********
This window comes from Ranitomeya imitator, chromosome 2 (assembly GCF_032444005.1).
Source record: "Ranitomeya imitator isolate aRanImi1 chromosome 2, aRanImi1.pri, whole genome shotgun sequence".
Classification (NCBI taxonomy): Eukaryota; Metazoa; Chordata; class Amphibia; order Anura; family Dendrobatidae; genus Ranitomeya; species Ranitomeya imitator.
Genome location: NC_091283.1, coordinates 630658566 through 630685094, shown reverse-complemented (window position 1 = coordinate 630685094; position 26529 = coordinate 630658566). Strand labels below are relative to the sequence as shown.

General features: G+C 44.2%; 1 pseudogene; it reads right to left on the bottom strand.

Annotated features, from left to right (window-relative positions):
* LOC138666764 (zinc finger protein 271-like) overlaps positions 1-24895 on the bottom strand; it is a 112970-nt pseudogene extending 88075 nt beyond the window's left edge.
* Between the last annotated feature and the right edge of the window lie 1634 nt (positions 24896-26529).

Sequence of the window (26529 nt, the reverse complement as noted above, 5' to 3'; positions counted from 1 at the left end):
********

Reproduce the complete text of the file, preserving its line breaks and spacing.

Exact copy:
This window comes from Ranitomeya imitator, chromosome 2 (assembly GCF_032444005.1).
Source record: "Ranitomeya imitator isolate aRanImi1 chromosome 2, aRanImi1.pri, whole genome shotgun sequence".
Classification (NCBI taxonomy): Eukaryota; Metazoa; Chordata; class Amphibia; order Anura; family Dendrobatidae; genus Ranitomeya; species Ranitomeya imitator.
Genome location: NC_091283.1, coordinates 630658566 through 630685094, shown reverse-complemented (window position 1 = coordinate 630685094; position 26529 = coordinate 630658566). Strand labels below are relative to the sequence as shown.

General features: G+C 44.2%; 1 pseudogene; it reads right to left on the bottom strand.

Annotated features, from left to right (window-relative positions):
* LOC138666764 (zinc finger protein 271-like) overlaps positions 1-24895 on the bottom strand; it is a 112970-nt pseudogene extending 88075 nt beyond the window's left edge.
* Between the last annotated feature and the right edge of the window lie 1634 nt (positions 24896-26529).

Sequence of the window (26529 nt, the reverse complement as noted above, 5' to 3'; positions counted from 1 at the left end):